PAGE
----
Letter to the Editor: The cost of SCA’s culture of competition

I can’t focus on schoolwork because my classmates are dying. When I was accepted into the No.1 film school in the nation, not once did it cross my mind that I would lose classmates along the way. And yet, three students in my grade at the School of Cinematic Arts have died — one due to suicide, two to undisclosed causes. 

How does this happen? No one can say for certain, but the pressure-cooker environment where imposter syndrome runs rampant and mental health resources are lacking could be a contributor.

At SCA, you don’t begin making films until your second semester. In the introductory course titled “Lateral Thinking for Filmmaking Practice,” you make films independently every week, highlighting the disparity of technical skill in the class. For students like me, who lacked technical skill in comparison to the cinematography virtuosos, this class was terrible. 

I felt nauseous every time the class watched and critiqued my work — especially after watching so many objectively better films. I constantly questioned if I had been accepted to this school by clerical error. It wasn’t until the end of the semester that we had an open discussion as a class where we all admitted feeling that same sense of dread every time we showed our work to each other. We’re all close friends and collaborators, but the program is inherently competitive, and the comparison aspect only gets worse as you enter upper-division classes. 

The junior thesis class called “Intermediate Production” — commonly known to us as “310” from its course code — is a rite of passage within SCA. Everyone is divided into trios in this class, and each member of the trio has five weeks to write and direct their own film. As soon as this project is completed, trio members rotate roles, assisting the next member as they direct their own film. Each trio ultimately produces three films in 15 weeks. 

The class is everyone’s last guaranteed opportunity to direct at school before the process becomes more competitive and selective in our senior year. And since it’s everyone’s last guaranteed opportunity to direct at school, we place a lot of importance on these films. Your 310 film is forever associated with your name. Some go on to film festivals, and others are merely forgotten. Either way, the process is grueling. 

It was during 310 that my classmate dropped out for mental health reasons. When he returned a year later, he joined the cohort one year below us. A month ago, he passed away midway during the second project. According to one of his classmates, he showed all the signs that he was in distress and at risk of hurting either himself or someone else. He was dealing with severe personal issues, but the rigid schedule of the class does not allow for anyone to step back for even a moment. Being tied to a trio prevents many from prioritizing their own mental health for fear of negatively affecting the film.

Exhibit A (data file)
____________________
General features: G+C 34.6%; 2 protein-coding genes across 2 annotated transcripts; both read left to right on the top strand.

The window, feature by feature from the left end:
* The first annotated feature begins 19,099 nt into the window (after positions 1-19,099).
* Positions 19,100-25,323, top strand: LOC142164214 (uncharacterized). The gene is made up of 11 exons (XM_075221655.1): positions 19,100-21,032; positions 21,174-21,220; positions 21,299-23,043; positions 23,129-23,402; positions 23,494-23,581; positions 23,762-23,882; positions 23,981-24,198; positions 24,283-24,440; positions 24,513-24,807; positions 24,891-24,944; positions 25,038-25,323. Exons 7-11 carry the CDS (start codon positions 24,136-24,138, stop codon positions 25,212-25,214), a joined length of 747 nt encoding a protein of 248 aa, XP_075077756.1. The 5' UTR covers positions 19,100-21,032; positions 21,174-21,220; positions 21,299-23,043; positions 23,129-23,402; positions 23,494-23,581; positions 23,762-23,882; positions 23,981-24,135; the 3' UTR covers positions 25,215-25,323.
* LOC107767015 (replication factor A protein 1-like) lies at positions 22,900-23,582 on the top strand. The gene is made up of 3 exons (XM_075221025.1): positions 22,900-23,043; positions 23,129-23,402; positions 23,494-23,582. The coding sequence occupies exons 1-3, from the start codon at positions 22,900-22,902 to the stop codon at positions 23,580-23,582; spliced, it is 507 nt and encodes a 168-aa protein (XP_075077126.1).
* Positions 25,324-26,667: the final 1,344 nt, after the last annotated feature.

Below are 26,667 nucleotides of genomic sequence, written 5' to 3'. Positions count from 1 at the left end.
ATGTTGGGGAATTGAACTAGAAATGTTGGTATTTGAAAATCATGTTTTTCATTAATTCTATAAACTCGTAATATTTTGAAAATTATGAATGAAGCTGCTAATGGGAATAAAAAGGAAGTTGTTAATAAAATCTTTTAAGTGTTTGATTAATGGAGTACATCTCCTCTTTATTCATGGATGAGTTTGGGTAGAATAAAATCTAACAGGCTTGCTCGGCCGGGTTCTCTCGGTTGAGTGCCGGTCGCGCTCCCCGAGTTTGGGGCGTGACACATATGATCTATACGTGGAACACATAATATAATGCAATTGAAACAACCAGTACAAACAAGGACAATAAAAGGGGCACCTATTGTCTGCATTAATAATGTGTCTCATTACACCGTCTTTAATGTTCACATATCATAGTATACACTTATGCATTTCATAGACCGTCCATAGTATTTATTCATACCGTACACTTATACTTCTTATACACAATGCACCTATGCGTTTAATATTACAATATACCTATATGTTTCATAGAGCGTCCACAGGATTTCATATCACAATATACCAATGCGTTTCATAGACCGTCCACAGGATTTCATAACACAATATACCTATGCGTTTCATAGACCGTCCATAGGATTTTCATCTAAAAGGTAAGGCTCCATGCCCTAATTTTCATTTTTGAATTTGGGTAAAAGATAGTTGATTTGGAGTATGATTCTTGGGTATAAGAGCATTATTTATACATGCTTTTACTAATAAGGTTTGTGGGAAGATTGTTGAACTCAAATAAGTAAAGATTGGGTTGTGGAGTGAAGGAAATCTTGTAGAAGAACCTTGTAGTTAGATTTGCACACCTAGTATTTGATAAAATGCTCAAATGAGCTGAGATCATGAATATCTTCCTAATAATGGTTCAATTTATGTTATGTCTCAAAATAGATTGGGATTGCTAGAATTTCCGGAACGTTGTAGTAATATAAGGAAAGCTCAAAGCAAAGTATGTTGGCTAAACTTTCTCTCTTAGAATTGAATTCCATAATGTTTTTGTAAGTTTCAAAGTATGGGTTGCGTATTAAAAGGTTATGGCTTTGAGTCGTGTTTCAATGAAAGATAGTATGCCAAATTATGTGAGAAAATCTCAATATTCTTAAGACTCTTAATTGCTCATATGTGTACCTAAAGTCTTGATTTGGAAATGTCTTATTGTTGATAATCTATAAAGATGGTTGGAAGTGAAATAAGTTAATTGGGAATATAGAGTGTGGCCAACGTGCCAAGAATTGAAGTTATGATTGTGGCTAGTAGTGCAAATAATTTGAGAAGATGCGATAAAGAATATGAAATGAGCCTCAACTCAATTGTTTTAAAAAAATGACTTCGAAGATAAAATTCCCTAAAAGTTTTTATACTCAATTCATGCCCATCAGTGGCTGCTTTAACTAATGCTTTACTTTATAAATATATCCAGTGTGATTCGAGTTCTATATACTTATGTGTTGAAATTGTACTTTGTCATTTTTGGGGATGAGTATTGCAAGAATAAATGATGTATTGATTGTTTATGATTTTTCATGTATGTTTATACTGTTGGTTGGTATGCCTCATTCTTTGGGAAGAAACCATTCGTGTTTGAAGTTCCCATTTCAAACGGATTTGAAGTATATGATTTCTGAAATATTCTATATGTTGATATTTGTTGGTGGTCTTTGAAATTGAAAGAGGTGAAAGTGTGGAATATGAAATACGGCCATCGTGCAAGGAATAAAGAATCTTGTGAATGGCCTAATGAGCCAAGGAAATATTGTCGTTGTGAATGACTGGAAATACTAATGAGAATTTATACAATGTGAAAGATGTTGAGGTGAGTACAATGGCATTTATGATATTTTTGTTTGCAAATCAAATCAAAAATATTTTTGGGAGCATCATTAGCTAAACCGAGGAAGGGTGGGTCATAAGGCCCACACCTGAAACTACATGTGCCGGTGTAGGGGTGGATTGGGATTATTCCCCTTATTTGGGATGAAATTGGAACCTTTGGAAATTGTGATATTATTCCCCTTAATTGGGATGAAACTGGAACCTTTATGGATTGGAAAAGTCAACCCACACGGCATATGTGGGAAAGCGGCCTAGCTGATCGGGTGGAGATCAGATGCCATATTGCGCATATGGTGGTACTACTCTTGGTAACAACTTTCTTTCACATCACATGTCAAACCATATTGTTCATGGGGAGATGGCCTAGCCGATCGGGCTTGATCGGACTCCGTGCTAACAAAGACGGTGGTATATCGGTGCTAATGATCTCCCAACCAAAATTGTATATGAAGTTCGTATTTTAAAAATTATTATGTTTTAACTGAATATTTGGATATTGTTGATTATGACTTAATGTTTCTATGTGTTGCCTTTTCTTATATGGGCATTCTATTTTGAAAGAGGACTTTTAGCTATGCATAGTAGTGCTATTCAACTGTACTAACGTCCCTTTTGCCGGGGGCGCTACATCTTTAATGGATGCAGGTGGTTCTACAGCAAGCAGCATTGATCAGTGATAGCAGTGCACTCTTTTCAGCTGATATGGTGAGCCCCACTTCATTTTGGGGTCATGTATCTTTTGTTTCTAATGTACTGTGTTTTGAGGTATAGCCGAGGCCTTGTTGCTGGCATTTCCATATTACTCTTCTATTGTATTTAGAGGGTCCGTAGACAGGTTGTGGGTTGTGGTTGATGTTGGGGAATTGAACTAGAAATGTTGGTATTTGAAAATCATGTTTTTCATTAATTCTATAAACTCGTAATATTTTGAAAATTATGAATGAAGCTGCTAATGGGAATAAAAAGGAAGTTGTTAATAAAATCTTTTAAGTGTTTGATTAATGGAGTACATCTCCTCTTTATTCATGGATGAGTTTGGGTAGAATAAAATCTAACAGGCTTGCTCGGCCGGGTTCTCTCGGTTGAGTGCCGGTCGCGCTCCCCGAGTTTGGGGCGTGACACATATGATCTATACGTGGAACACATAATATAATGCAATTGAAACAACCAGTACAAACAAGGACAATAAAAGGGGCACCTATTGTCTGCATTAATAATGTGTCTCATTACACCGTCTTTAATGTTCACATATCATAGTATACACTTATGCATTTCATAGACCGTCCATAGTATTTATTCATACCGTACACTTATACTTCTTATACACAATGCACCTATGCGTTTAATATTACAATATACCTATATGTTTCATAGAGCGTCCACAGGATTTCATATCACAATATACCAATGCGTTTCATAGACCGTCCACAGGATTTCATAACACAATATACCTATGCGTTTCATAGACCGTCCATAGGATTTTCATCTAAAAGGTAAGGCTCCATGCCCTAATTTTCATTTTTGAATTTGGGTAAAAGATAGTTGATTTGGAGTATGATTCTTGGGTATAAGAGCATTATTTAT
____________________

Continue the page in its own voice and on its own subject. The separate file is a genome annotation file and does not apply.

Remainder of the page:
The screenwriting program at USC is just as intensely rigorous as production, with a course plan so rigid that it’s not possible to even transfer into the major — one still must complete four years in the program. The senior cohort of screenwriters has recently experienced immense loss with the deaths of two of their classmates. One over a year and a half ago, and one mere weeks ago. 

Just last November, John Lynch, then a junior in the screenwriting program, had organized a comedy show to raise money for suicide awareness in honor of his close friend Mckenna Martin. Now he’s gone, too. 

And with the emptiness left in their wake, we are all struggling as a community to focus on our scripts and films, not to mention homework beyond SCA. I find myself missing classes to console crying friends and mourn together. My classmates have made a point of reminding each other how much we love and value each other. The sense of community is much needed right now, but this should not be a normal part of college. No one should have to mourn their friends at such a young age. But more importantly, no one should be dying at this age.